Thursday, September 25, 2008

43. Hombre by Elmore Leonard

Hombre pictureI've heard a lot of good stuff about Elmore Leonard's westerns. He wrote them at the beginning of his career and they did fairly well but he moved onto crime at some point and never looked back. I was told that his westerns are quite easy to find, but it took me a trip to Winnipeg!

Hombre is about a final stage coach run from an outpost where the coaches are shutting down because the train has made them obsolete (doing the same to the little towns that used to service the coach stops). It's not actually a stage coach, but a "mud wagon", a smaller vehicle that was usually used by the coach company to bring supplies out. It's less comfortable but more versatile. The final run is forced upon the company by various people who need to make the trip and it is this varied cast of characters, and one in particular, Hombre, that drive the story.

There is the boss of the outfit, his assistant who is the narrator, a younger woman who had been captured by Apaches and a couple, the husband of whom was a Station Agent, responsible for administering trade with the natives. A tough cattle hand shows up at the last minute and forces an ex-soldier out of the coach. And then there is Hombre, who is seen only through the eyes of the narrator. Over the course of the beginning of the book, we learn that he is a white man who had lived in Mexico and then with the indians and ended up as a deputy on the reservation. He had "gone native" and is often mistaken for an indian. He says little, just enough to let it be know that he has an issue with the way the natives are treated. He ends up sitting outside on the mud wagon with the boss and driver because of objections by the Station Agent.

The setup is this little cramped wagon in the middle of the desert seething with racial and sexual tension. The four people inside are crammed knee to knee and it is suggested that the wife of the Station Agent is too young and not faithful. It's actually quite rich and subtle stuff. And then shit happens and we learn a lot more about everybody. It's all done very subtly, though, with a light touch. The narrator himself is young but its written from the perspective of someone looking back and trying to figure it all out.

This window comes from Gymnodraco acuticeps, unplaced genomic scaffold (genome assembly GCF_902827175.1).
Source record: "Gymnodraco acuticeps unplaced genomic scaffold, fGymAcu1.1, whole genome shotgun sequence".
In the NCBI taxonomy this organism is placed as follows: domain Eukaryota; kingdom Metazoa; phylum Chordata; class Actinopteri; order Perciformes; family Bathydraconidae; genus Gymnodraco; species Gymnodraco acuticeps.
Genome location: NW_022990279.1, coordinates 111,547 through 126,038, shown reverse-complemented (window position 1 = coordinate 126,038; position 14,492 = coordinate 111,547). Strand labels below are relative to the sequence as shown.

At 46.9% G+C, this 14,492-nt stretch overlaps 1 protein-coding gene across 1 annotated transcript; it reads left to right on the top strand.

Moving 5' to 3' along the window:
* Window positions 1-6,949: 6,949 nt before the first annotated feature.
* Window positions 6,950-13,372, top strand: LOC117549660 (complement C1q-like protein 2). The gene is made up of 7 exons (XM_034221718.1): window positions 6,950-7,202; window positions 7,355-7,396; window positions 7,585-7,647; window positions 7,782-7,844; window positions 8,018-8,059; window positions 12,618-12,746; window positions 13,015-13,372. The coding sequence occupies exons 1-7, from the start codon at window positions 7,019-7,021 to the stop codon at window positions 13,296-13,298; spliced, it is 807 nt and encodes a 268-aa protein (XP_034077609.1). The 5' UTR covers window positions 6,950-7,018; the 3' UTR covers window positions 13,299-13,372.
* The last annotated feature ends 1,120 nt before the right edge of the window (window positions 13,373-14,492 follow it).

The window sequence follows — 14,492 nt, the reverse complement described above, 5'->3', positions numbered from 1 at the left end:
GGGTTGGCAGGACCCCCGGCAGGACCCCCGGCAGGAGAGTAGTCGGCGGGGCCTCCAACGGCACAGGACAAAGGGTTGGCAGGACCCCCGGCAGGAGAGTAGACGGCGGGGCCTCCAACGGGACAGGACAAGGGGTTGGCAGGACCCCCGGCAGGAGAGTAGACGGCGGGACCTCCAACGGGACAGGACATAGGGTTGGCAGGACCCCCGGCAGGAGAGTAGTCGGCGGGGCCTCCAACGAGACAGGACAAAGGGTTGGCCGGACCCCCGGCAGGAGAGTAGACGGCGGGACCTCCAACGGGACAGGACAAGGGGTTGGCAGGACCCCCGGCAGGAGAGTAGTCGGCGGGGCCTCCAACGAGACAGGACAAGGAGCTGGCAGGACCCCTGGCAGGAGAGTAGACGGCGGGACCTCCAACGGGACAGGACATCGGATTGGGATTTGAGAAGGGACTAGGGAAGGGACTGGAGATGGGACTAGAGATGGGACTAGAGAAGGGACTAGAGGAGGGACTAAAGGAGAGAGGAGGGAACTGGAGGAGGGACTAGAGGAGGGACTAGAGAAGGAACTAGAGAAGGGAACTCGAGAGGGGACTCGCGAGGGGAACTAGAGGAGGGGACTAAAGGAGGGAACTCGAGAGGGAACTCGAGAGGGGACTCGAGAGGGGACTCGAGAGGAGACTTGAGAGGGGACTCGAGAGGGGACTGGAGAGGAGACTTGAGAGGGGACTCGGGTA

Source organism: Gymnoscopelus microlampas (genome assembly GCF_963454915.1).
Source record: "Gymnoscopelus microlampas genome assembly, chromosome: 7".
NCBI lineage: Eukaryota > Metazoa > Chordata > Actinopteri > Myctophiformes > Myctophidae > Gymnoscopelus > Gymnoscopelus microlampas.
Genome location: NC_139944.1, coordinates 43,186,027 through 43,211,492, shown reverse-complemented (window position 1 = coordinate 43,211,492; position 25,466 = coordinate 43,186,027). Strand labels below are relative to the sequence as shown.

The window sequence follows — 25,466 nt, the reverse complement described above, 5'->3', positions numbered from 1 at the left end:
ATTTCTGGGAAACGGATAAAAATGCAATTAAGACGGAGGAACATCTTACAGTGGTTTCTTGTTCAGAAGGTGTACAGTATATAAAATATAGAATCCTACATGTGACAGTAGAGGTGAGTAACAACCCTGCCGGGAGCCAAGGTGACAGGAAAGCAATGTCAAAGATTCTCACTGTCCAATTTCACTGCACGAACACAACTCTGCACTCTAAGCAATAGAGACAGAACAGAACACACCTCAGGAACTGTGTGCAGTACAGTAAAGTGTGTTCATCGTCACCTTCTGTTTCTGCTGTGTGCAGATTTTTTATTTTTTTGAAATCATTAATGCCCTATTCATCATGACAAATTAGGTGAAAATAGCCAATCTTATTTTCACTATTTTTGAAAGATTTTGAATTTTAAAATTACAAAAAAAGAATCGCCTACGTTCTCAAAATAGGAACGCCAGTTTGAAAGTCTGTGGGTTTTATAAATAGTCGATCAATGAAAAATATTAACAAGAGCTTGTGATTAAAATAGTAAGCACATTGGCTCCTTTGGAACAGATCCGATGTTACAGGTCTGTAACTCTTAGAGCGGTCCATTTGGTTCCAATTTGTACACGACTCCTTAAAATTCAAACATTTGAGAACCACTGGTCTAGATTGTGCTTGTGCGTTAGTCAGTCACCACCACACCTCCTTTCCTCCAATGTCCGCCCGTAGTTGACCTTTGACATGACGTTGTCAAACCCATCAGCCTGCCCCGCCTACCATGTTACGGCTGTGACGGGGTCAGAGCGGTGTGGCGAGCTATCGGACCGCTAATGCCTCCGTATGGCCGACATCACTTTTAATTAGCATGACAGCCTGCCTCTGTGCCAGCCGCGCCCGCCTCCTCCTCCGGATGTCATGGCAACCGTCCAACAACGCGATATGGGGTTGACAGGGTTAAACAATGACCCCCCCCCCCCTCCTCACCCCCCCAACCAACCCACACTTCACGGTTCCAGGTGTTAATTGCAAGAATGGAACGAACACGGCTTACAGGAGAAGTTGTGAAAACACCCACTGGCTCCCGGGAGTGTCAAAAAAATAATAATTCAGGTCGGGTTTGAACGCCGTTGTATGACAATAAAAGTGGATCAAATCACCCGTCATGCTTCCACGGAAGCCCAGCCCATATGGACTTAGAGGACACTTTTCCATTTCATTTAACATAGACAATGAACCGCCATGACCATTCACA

When I read this, what come to mind was Cormac Macarthy. Unfortunately, what should happen is that we read Macarthy and then Elmore Leonard comes to mind. And probably a few other western authors. Because Leonard did this stuff first and did it well, if not better. This is a dark and realistic look at a very mean wild west, with a particular emphasis on the relationship between the whites and the aboriginals. It is very sympathetic to the latter group, but ultimately moves beyond to damn us all. Nobody wins in this book and there is no real justice. Just a tiny slice of bravery and sacrifice that makes everyone else look even worse than they already did.

Also only took 188 pages to do this and do it effectively. Great stuff.

Friday, September 19, 2008

42. The Canadian Bomber Contract by Philip Atlee

The Canadian Bomber Contract pictureI found this little gem at Nerman's in Winnipeg. It was in the Action section (the existence of which gives me hope for the world) among a bunch of other Philip Atlee books featuring Joe Gall. I was only aware of them because Lantzvillager had asked me to find a specific one (The Green Wound Contract, which I later did find, but in the Vintage section and under the title The Green Wound). All the covers looked interesting, but I picked this one because of the Canadian content. Hell, the inner blurb reads "Joe had seen plenty of violent cities, but in Montreal, sudden death, maimings, stabbings and bombings seemed to be part of the scenery." so you know I had to get it.

Most of the book takes place in Montreal, Quebec City and the Niagara Falls, with a brief trip to Toronto. Atlee seems to be one of those adventure writers who writes because he went somewhere. He spends a lot of time describing specific details, either geographical or cultural, that you get the strong sense he actually witnessed. Though I was only 2 in 1971, and his perspective was very much the anglo outsider, he seems to have captured Montreal very well. The following passage confirmed this to me:

"While I was walking through the dawn streets of Toronto toward police headquarters, I reflected that the town might be the financial headquarters of Canada, but that in comparison to Montreal it was an ugly and dowdy place, lacking both charm and beautiful girls..."

Some things never change.

It's a fun, quick read because of the location and the crazy sexism (he basically tells women what to do and they do it, for the most part). But the plot seems like an afterthought, plopped on like a shovelful of wet cement. And the final reveal was so stupidly obvious and preposterous that I had guessed it about halfway through but couldn't actually believe he would try and go through with it. Despite that, it's not a terrible read. The protagonist is a tough guy and deals out summary justice for the CIA, but he's actually kind of liberal, sympathizing with the draft dodgers (the ones who apply themselves to society but are just against war) and deserters and arguing with his boss about these issues. The badguys and the druggie hippie barefoot rebel crowd among whom they insinuate themselves are quite entertainingly portrayed. The writing can be flip, which sometimes is distracting and other times puts forth darkly humourous little gems like this: